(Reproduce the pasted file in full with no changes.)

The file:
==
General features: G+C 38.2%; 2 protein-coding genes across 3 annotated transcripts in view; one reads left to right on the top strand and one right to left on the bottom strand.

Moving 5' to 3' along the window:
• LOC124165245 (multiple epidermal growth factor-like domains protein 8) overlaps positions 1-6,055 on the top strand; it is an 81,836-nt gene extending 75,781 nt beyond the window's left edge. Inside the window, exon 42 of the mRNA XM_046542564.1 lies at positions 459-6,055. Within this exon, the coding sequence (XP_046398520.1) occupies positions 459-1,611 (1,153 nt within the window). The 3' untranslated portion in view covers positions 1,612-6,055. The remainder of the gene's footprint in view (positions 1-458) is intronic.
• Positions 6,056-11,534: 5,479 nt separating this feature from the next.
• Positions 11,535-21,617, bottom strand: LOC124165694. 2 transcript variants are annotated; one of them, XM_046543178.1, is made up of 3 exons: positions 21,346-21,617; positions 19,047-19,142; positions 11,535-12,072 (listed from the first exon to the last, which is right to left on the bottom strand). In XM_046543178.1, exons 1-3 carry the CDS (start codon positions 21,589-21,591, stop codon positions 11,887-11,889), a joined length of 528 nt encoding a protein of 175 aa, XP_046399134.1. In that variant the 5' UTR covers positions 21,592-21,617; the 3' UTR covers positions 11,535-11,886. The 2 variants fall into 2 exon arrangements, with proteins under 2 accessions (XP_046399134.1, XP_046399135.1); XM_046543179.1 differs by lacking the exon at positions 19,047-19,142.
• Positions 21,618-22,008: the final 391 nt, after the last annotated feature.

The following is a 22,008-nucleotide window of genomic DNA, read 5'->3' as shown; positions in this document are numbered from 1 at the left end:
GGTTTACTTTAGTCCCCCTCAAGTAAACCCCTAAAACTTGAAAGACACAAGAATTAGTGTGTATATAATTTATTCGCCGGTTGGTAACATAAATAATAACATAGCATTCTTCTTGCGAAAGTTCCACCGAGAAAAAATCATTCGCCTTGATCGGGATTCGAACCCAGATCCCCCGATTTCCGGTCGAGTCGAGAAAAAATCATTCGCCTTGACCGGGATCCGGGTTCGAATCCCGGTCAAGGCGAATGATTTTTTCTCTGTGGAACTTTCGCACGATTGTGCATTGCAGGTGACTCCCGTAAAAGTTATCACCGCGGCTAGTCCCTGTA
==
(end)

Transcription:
General features: G+C 38.2%; 2 protein-coding genes across 3 annotated transcripts in view; one reads left to right on the top strand and one right to left on the bottom strand.

Moving 5' to 3' along the window:
• LOC124165245 (multiple epidermal growth factor-like domains protein 8) overlaps positions 1-6,055 on the top strand; it is an 81,836-nt gene extending 75,781 nt beyond the window's left edge. Inside the window, exon 42 of the mRNA XM_046542564.1 lies at positions 459-6,055. Within this exon, the coding sequence (XP_046398520.1) occupies positions 459-1,611 (1,153 nt within the window). The 3' untranslated portion in view covers positions 1,612-6,055. The remainder of the gene's footprint in view (positions 1-458) is intronic.
• Positions 6,056-11,534: 5,479 nt separating this feature from the next.
• Positions 11,535-21,617, bottom strand: LOC124165694. 2 transcript variants are annotated; one of them, XM_046543178.1, is made up of 3 exons: positions 21,346-21,617; positions 19,047-19,142; positions 11,535-12,072 (listed from the first exon to the last, which is right to left on the bottom strand). In XM_046543178.1, exons 1-3 carry the CDS (start codon positions 21,589-21,591, stop codon positions 11,887-11,889), a joined length of 528 nt encoding a protein of 175 aa, XP_046399134.1. In that variant the 5' UTR covers positions 21,592-21,617; the 3' UTR covers positions 11,535-11,886. The 2 variants fall into 2 exon arrangements, with proteins under 2 accessions (XP_046399134.1, XP_046399135.1); XM_046543179.1 differs by lacking the exon at positions 19,047-19,142.
• Positions 21,618-22,008: the final 391 nt, after the last annotated feature.

The following is a 22,008-nucleotide window of genomic DNA, read 5'->3' as shown; positions in this document are numbered from 1 at the left end:
GGTTTACTTTAGTCCCCCTCAAGTAAACCCCTAAAACTTGAAAGACACAAGAATTAGTGTGTATATAATTTATTCGCCGGTTGGTAACATAAATAATAACATAGCATTCTTCTTGCGAAAGTTCCACCGAGAAAAAATCATTCGCCTTGATCGGGATTCGAACCCAGATCCCCCGATTTCCGGTCGAGTCGAGAAAAAATCATTCGCCTTGACCGGGATCCGGGTTCGAATCCCGGTCAAGGCGAATGATTTTTTCTCTGTGGAACTTTCGCACGATTGTGCATTGCAGGTGACTCCCGTAAAAGTTATCACCGCGGCTAGTCCCTGTA